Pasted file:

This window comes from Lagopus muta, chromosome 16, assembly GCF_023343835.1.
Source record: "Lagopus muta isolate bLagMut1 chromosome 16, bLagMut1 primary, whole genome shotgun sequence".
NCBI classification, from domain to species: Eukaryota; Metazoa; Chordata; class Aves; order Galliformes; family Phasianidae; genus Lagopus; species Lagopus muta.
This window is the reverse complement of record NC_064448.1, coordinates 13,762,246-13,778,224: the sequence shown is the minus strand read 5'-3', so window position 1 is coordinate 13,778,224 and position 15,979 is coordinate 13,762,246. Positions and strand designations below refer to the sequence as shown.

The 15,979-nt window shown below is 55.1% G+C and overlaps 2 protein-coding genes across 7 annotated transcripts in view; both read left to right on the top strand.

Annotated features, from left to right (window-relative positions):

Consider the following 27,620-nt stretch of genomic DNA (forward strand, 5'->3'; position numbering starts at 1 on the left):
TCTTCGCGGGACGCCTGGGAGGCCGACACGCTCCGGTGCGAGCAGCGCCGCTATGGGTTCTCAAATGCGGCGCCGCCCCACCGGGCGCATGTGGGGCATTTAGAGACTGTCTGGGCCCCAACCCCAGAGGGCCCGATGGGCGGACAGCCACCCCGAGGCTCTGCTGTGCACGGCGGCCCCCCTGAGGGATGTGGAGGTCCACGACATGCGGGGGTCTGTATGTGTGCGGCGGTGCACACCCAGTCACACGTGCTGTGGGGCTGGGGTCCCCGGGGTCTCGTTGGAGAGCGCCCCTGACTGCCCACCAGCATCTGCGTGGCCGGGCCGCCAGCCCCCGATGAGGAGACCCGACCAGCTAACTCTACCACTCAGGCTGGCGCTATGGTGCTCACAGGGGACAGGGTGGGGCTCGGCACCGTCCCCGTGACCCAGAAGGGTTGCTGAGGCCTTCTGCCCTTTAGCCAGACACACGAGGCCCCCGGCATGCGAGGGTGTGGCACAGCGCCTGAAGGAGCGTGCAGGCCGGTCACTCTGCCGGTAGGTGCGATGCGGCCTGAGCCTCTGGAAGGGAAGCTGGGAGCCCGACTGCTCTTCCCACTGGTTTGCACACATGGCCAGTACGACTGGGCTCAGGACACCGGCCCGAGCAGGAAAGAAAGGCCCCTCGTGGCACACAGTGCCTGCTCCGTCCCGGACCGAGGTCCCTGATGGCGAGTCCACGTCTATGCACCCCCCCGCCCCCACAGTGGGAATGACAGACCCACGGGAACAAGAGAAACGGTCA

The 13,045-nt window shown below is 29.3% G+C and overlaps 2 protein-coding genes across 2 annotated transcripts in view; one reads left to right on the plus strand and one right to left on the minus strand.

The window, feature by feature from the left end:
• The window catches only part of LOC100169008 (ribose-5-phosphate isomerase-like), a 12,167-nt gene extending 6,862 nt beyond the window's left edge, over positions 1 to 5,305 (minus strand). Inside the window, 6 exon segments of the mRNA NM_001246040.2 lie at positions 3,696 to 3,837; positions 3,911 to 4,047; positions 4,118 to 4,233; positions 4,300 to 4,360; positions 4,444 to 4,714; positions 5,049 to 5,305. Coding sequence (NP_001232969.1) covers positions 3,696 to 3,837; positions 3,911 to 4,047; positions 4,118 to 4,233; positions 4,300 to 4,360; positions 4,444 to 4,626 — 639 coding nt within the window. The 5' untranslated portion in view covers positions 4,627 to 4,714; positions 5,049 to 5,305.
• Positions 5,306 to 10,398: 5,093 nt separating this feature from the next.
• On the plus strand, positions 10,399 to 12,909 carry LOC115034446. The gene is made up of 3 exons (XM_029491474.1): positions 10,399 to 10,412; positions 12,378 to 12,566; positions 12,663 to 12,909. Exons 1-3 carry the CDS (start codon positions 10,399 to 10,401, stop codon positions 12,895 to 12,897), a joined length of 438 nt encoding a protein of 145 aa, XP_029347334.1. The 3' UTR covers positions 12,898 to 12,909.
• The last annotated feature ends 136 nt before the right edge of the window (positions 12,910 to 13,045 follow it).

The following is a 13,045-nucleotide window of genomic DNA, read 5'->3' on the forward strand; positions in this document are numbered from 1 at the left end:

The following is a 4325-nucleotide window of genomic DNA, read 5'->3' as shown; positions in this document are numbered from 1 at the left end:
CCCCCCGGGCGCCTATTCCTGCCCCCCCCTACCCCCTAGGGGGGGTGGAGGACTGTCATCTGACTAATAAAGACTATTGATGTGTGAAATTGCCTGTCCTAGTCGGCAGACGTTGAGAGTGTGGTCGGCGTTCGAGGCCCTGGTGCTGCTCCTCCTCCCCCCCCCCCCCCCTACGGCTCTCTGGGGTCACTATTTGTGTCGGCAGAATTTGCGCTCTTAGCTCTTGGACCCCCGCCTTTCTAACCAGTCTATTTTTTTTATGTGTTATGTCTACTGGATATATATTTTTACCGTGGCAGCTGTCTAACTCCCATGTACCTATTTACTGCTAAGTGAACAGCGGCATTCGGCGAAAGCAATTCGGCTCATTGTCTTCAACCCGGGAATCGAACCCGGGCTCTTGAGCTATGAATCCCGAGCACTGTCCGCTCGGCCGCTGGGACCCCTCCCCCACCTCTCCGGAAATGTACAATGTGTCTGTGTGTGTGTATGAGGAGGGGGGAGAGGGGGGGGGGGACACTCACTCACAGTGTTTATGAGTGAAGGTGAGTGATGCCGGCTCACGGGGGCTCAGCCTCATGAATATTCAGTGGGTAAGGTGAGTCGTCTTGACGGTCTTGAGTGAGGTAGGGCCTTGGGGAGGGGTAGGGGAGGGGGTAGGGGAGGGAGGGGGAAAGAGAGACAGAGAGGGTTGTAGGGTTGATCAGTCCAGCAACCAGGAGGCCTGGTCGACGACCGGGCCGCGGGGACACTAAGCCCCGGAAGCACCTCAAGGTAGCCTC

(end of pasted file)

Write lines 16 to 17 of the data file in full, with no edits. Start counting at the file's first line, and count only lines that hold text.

The following is a 4325-nucleotide window of genomic DNA, read 5'->3' as shown; positions in this document are numbered from 1 at the left end:
CCCCCCGGGCGCCTATTCCTGCCCCCCCCTACCCCCTAGGGGGGGTGGAGGACTGTCATCTGACTAATAAAGACTATTGATGTGTGAAATTGCCTGTCCTAGTCGGCAGACGTTGAGAGTGTGGTCGGCGTTCGAGGCCCTGGTGCTGCTCCTCCTCCCCCCCCCCCCCCCTACGGCTCTCTGGGGTCACTATTTGTGTCGGCAGAATTTGCGCTCTTAGCTCTTGGACCCCCGCCTTTCTAACCAGTCTATTTTTTTTATGTGTTATGTCTACTGGATATATATTTTTACCGTGGCAGCTGTCTAACTCCCATGTACCTATTTACTGCTAAGTGAACAGCGGCATTCGGCGAAAGCAATTCGGCTCATTGTCTTCAACCCGGGAATCGAACCCGGGCTCTTGAGCTATGAATCCCGAGCACTGTCCGCTCGGCCGCTGGGACCCCTCCCCCACCTCTCCGGAAATGTACAATGTGTCTGTGTGTGTGTATGAGGAGGGGGGAGAGGGGGGGGGGGACACTCACTCACAGTGTTTATGAGTGAAGGTGAGTGATGCCGGCTCACGGGGGCTCAGCCTCATGAATATTCAGTGGGTAAGGTGAGTCGTCTTGACGGTCTTGAGTGAGGTAGGGCCTTGGGGAGGGGTAGGGGAGGGGGTAGGGGAGGGAGGGGGAAAGAGAGACAGAGAGGGTTGTAGGGTTGATCAGTCCAGCAACCAGGAGGCCTGGTCGACGACCGGGCCGCGGGGACACTAAGCCCCGGAAGCACCTCAAGGTAGCCTC